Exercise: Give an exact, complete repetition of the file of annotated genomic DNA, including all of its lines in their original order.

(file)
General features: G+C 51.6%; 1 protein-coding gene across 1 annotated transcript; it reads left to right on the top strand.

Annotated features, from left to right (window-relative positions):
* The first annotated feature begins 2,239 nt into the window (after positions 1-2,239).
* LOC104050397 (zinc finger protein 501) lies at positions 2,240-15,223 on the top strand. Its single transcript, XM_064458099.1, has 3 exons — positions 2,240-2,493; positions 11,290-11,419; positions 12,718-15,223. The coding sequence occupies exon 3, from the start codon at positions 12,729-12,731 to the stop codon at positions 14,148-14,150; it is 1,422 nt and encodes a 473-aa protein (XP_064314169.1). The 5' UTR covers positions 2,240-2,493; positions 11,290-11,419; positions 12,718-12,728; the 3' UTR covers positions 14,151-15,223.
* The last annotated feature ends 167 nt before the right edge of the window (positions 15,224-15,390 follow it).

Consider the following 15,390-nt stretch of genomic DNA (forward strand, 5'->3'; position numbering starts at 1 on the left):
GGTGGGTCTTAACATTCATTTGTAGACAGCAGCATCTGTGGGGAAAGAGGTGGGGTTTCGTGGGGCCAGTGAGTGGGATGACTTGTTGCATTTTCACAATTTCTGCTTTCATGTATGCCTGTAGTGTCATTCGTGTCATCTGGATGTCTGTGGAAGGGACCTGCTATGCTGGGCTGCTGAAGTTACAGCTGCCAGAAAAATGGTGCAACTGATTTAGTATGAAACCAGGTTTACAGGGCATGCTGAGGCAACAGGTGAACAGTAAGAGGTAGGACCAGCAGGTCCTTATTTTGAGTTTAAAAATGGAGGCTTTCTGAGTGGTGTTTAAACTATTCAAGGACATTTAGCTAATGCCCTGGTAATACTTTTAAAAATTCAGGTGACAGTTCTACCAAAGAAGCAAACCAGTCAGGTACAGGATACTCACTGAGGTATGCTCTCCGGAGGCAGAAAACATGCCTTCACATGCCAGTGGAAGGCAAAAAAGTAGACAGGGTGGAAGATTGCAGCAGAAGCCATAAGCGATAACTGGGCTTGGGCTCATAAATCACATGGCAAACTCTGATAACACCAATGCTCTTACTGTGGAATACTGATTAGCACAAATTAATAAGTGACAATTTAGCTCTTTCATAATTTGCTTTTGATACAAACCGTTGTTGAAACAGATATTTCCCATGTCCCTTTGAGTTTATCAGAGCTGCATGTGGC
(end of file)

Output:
General features: G+C 51.6%; 1 protein-coding gene across 1 annotated transcript; it reads left to right on the top strand.

Annotated features, from left to right (window-relative positions):
* The first annotated feature begins 2,239 nt into the window (after positions 1-2,239).
* LOC104050397 (zinc finger protein 501) lies at positions 2,240-15,223 on the top strand. Its single transcript, XM_064458099.1, has 3 exons — positions 2,240-2,493; positions 11,290-11,419; positions 12,718-15,223. The coding sequence occupies exon 3, from the start codon at positions 12,729-12,731 to the stop codon at positions 14,148-14,150; it is 1,422 nt and encodes a 473-aa protein (XP_064314169.1). The 5' UTR covers positions 2,240-2,493; positions 11,290-11,419; positions 12,718-12,728; the 3' UTR covers positions 14,151-15,223.
* The last annotated feature ends 167 nt before the right edge of the window (positions 15,224-15,390 follow it).

Consider the following 15,390-nt stretch of genomic DNA (forward strand, 5'->3'; position numbering starts at 1 on the left):
GGTGGGTCTTAACATTCATTTGTAGACAGCAGCATCTGTGGGGAAAGAGGTGGGGTTTCGTGGGGCCAGTGAGTGGGATGACTTGTTGCATTTTCACAATTTCTGCTTTCATGTATGCCTGTAGTGTCATTCGTGTCATCTGGATGTCTGTGGAAGGGACCTGCTATGCTGGGCTGCTGAAGTTACAGCTGCCAGAAAAATGGTGCAACTGATTTAGTATGAAACCAGGTTTACAGGGCATGCTGAGGCAACAGGTGAACAGTAAGAGGTAGGACCAGCAGGTCCTTATTTTGAGTTTAAAAATGGAGGCTTTCTGAGTGGTGTTTAAACTATTCAAGGACATTTAGCTAATGCCCTGGTAATACTTTTAAAAATTCAGGTGACAGTTCTACCAAAGAAGCAAACCAGTCAGGTACAGGATACTCACTGAGGTATGCTCTCCGGAGGCAGAAAACATGCCTTCACATGCCAGTGGAAGGCAAAAAAGTAGACAGGGTGGAAGATTGCAGCAGAAGCCATAAGCGATAACTGGGCTTGGGCTCATAAATCACATGGCAAACTCTGATAACACCAATGCTCTTACTGTGGAATACTGATTAGCACAAATTAATAAGTGACAATTTAGCTCTTTCATAATTTGCTTTTGATACAAACCGTTGTTGAAACAGATATTTCCCATGTCCCTTTGAGTTTATCAGAGCTGCATGTGGC